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The Covenant of Incarnation: A Novena Reflection

I have given Thee to be the light of the Gentiles, that Thou mayest be My salvation
even to the farthest part of the earth. — Isaiah 49:6.

Consider that the Eternal Father addressed these words to the Infant Jesus at the instant of his conception: I have given Thee to be the light of the Gentiles, that Thou mayest be My salvation. My Son, I have given Thee to the world for the light and life of all people, in order that Thou mightest procure for them their salvation, which I have as much at heart as if it were my own. Thou must therefore employ Thyself entirely for the well-being of men: “Wholly given to man, Thou must be wholly spent in his service.” [Read more…]

Who Was St. Nicholas, and Did He Bring Children Gifts?

Is it even Christmas if someone doesn’t pause to ask, “Wait, who was St. Nick?”

As is common, legends outweigh historically known facts. Here’s what we do know about St. Nicholas and why some of our Christmas traditions are tied to his name.

About St. Nicholas

St. Nicholas has always been one of the more popular saints of the Church. Nonetheless, the only certain fact we know of his life is that he was Bishop of Myra in ancient Lycia (now modern Dembre in Turkey), during the first half of the fourth century.

Tradition has it that he was born in Patara in Lycia, in about 270, and that he died on December 6, between 345 and 352. Justinian I (emperor 526–65) built a church in his honor during the early sixth century. In 1087, Italian soldiers stole the saint’s body from Myra and transported it by sea to Bari, and the saint’s cult then spread quickly throughout Italy and the rest of Europe.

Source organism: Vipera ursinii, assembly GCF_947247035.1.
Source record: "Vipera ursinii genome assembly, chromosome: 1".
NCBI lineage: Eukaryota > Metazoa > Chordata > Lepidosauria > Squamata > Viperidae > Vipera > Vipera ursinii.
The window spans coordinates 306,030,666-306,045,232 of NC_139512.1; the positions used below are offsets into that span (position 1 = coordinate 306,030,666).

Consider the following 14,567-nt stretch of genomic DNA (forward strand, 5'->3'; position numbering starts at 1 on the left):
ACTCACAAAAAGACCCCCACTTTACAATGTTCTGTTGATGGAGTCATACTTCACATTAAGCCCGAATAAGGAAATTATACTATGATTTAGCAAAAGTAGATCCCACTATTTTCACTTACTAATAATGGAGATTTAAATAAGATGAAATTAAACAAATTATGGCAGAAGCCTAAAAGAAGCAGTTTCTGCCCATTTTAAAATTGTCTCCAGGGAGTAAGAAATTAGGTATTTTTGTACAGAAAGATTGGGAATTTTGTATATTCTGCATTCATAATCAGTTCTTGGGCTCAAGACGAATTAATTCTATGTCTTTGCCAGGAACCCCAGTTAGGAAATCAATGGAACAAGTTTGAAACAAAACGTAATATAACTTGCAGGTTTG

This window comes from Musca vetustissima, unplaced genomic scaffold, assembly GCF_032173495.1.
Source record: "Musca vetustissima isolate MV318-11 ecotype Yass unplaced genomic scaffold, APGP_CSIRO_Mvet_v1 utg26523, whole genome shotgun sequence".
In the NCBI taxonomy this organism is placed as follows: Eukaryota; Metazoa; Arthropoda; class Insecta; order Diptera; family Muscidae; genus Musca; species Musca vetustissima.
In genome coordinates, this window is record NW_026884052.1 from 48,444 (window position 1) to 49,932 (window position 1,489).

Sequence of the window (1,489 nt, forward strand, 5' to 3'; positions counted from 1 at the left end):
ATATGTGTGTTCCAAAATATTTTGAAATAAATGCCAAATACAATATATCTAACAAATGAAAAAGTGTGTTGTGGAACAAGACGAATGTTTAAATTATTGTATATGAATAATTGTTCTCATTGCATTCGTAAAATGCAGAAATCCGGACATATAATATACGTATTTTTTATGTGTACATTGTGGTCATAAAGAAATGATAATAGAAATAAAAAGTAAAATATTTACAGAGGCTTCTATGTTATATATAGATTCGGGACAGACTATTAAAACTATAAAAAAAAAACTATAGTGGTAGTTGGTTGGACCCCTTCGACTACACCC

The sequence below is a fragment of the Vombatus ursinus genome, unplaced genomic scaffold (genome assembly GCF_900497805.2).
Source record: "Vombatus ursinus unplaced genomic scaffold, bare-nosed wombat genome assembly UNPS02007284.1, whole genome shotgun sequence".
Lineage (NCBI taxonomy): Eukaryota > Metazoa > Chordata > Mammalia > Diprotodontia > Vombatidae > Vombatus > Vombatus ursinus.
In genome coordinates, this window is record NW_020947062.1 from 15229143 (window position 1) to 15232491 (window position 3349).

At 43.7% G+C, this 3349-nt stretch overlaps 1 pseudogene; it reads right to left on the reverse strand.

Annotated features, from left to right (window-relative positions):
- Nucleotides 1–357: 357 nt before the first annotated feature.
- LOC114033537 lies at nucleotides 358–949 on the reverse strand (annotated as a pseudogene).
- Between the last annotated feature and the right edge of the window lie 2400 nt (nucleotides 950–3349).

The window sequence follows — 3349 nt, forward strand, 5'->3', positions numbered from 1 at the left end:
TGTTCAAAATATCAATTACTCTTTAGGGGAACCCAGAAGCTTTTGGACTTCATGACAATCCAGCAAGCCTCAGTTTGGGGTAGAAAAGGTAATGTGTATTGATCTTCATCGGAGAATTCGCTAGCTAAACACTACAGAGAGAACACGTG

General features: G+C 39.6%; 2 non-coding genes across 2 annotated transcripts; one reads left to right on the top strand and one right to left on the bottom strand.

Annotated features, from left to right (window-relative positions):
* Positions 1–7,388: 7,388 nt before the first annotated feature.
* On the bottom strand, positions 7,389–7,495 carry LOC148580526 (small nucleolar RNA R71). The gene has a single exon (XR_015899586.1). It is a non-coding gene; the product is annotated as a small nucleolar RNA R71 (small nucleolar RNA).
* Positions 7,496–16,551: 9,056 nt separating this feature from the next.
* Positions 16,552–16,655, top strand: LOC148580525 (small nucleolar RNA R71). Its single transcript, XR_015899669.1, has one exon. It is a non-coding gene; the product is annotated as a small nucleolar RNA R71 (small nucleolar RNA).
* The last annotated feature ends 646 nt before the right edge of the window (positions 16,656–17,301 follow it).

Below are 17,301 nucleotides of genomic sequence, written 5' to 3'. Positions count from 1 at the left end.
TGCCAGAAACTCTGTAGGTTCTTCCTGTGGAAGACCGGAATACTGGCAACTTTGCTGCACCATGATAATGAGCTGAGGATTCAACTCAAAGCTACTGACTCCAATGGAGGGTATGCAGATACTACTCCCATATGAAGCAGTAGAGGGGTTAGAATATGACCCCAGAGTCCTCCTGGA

Numerous legends arose about his liberality, the most famous being his secretly providing dowries for three poor girls. Thus, he is often depicted with three bags of gold. Because of this legend, St. Nicholas became, in Europe, the secret bringer of presents to children on the eve of his feast. In English-speaking countries, his name has become corrupted into Santa Claus, the bringer of gifts to children on Christmas Eve.1

Patron saint of sailors, children, and Russia

St. Nicholas is regarded as the patron saint of sailors, and churches under his dedication are often built so that they can be seen off the coast as landmarks. He is also the patron saint of children, bringing them gifts on December 6 (whence “Santa Claus,” an American corruption of “Sante Klaas,” the Dutch for “Saint Nicholas”). He is also the patron saint of Russia. His Feast day is December 6.2

St. Nicholas in art

Fra Angelico did a marvelous series of paintings based on his life:

 

 

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